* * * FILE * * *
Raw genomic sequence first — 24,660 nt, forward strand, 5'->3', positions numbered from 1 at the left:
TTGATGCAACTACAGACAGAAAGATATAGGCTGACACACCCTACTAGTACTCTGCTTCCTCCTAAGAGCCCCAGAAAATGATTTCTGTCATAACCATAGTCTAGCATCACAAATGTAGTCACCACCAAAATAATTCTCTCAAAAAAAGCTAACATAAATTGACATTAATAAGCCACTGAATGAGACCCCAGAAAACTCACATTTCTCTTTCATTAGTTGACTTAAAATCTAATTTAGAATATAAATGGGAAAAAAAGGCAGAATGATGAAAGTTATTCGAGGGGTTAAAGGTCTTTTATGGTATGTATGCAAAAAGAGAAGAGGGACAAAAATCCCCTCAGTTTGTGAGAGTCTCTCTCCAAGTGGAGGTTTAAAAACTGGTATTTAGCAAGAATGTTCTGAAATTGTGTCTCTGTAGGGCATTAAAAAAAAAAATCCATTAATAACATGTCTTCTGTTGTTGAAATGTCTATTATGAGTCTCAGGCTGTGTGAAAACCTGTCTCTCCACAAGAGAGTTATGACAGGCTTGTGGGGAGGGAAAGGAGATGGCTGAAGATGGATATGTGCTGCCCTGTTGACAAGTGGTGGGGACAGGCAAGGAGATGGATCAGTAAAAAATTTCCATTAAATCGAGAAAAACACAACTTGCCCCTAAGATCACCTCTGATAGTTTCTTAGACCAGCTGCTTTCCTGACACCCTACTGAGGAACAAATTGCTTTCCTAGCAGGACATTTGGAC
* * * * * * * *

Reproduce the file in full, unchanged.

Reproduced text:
Raw genomic sequence first — 24,660 nt, forward strand, 5'->3', positions numbered from 1 at the left:
TTGATGCAACTACAGACAGAAAGATATAGGCTGACACACCCTACTAGTACTCTGCTTCCTCCTAAGAGCCCCAGAAAATGATTTCTGTCATAACCATAGTCTAGCATCACAAATGTAGTCACCACCAAAATAATTCTCTCAAAAAAAGCTAACATAAATTGACATTAATAAGCCACTGAATGAGACCCCAGAAAACTCACATTTCTCTTTCATTAGTTGACTTAAAATCTAATTTAGAATATAAATGGGAAAAAAAGGCAGAATGATGAAAGTTATTCGAGGGGTTAAAGGTCTTTTATGGTATGTATGCAAAAAGAGAAGAGGGACAAAAATCCCCTCAGTTTGTGAGAGTCTCTCTCCAAGTGGAGGTTTAAAAACTGGTATTTAGCAAGAATGTTCTGAAATTGTGTCTCTGTAGGGCATTAAAAAAAAAAATCCATTAATAACATGTCTTCTGTTGTTGAAATGTCTATTATGAGTCTCAGGCTGTGTGAAAACCTGTCTCTCCACAAGAGAGTTATGACAGGCTTGTGGGGAGGGAAAGGAGATGGCTGAAGATGGATATGTGCTGCCCTGTTGACAAGTGGTGGGGACAGGCAAGGAGATGGATCAGTAAAAAATTTCCATTAAATCGAGAAAAACACAACTTGCCCCTAAGATCACCTCTGATAGTTTCTTAGACCAGCTGCTTTCCTGACACCCTACTGAGGAACAAATTGCTTTCCTAGCAGGACATTTGGAC